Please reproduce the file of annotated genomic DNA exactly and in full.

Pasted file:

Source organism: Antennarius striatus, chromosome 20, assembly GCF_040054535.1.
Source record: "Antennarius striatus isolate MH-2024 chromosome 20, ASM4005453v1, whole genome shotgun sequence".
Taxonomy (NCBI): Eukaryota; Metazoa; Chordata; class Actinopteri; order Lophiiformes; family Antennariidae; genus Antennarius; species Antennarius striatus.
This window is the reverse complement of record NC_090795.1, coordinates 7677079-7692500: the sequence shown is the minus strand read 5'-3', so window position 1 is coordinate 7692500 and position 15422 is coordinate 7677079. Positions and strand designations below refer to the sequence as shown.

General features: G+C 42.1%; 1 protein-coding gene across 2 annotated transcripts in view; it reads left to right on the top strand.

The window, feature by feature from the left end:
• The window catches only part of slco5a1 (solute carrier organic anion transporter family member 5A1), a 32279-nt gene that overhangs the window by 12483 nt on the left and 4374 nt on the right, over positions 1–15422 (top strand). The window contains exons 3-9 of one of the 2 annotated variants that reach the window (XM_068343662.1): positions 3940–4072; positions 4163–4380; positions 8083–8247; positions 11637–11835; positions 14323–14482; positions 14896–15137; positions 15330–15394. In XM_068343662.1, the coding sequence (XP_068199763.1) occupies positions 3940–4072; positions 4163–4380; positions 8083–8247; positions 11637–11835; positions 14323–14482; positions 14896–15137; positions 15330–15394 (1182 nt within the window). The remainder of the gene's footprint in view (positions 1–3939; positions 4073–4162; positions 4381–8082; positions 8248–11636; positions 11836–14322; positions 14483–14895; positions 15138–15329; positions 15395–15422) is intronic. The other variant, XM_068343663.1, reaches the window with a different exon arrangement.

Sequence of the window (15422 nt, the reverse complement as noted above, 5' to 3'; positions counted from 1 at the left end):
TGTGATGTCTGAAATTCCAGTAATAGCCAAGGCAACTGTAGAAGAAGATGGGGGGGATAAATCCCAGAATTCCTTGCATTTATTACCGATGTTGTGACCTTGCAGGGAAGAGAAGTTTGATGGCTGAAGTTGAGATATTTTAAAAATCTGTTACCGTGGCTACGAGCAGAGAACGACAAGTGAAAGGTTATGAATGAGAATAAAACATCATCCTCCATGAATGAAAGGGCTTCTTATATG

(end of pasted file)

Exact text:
Source organism: Antennarius striatus, chromosome 20, assembly GCF_040054535.1.
Source record: "Antennarius striatus isolate MH-2024 chromosome 20, ASM4005453v1, whole genome shotgun sequence".
Taxonomy (NCBI): Eukaryota; Metazoa; Chordata; class Actinopteri; order Lophiiformes; family Antennariidae; genus Antennarius; species Antennarius striatus.
This window is the reverse complement of record NC_090795.1, coordinates 7677079-7692500: the sequence shown is the minus strand read 5'-3', so window position 1 is coordinate 7692500 and position 15422 is coordinate 7677079. Positions and strand designations below refer to the sequence as shown.

General features: G+C 42.1%; 1 protein-coding gene across 2 annotated transcripts in view; it reads left to right on the top strand.

The window, feature by feature from the left end:
• The window catches only part of slco5a1 (solute carrier organic anion transporter family member 5A1), a 32279-nt gene that overhangs the window by 12483 nt on the left and 4374 nt on the right, over positions 1–15422 (top strand). The window contains exons 3-9 of one of the 2 annotated variants that reach the window (XM_068343662.1): positions 3940–4072; positions 4163–4380; positions 8083–8247; positions 11637–11835; positions 14323–14482; positions 14896–15137; positions 15330–15394. In XM_068343662.1, the coding sequence (XP_068199763.1) occupies positions 3940–4072; positions 4163–4380; positions 8083–8247; positions 11637–11835; positions 14323–14482; positions 14896–15137; positions 15330–15394 (1182 nt within the window). The remainder of the gene's footprint in view (positions 1–3939; positions 4073–4162; positions 4381–8082; positions 8248–11636; positions 11836–14322; positions 14483–14895; positions 15138–15329; positions 15395–15422) is intronic. The other variant, XM_068343663.1, reaches the window with a different exon arrangement.

Sequence of the window (15422 nt, the reverse complement as noted above, 5' to 3'; positions counted from 1 at the left end):
TGTGATGTCTGAAATTCCAGTAATAGCCAAGGCAACTGTAGAAGAAGATGGGGGGGATAAATCCCAGAATTCCTTGCATTTATTACCGATGTTGTGACCTTGCAGGGAAGAGAAGTTTGATGGCTGAAGTTGAGATATTTTAAAAATCTGTTACCGTGGCTACGAGCAGAGAACGACAAGTGAAAGGTTATGAATGAGAATAAAACATCATCCTCCATGAATGAAAGGGCTTCTTATATG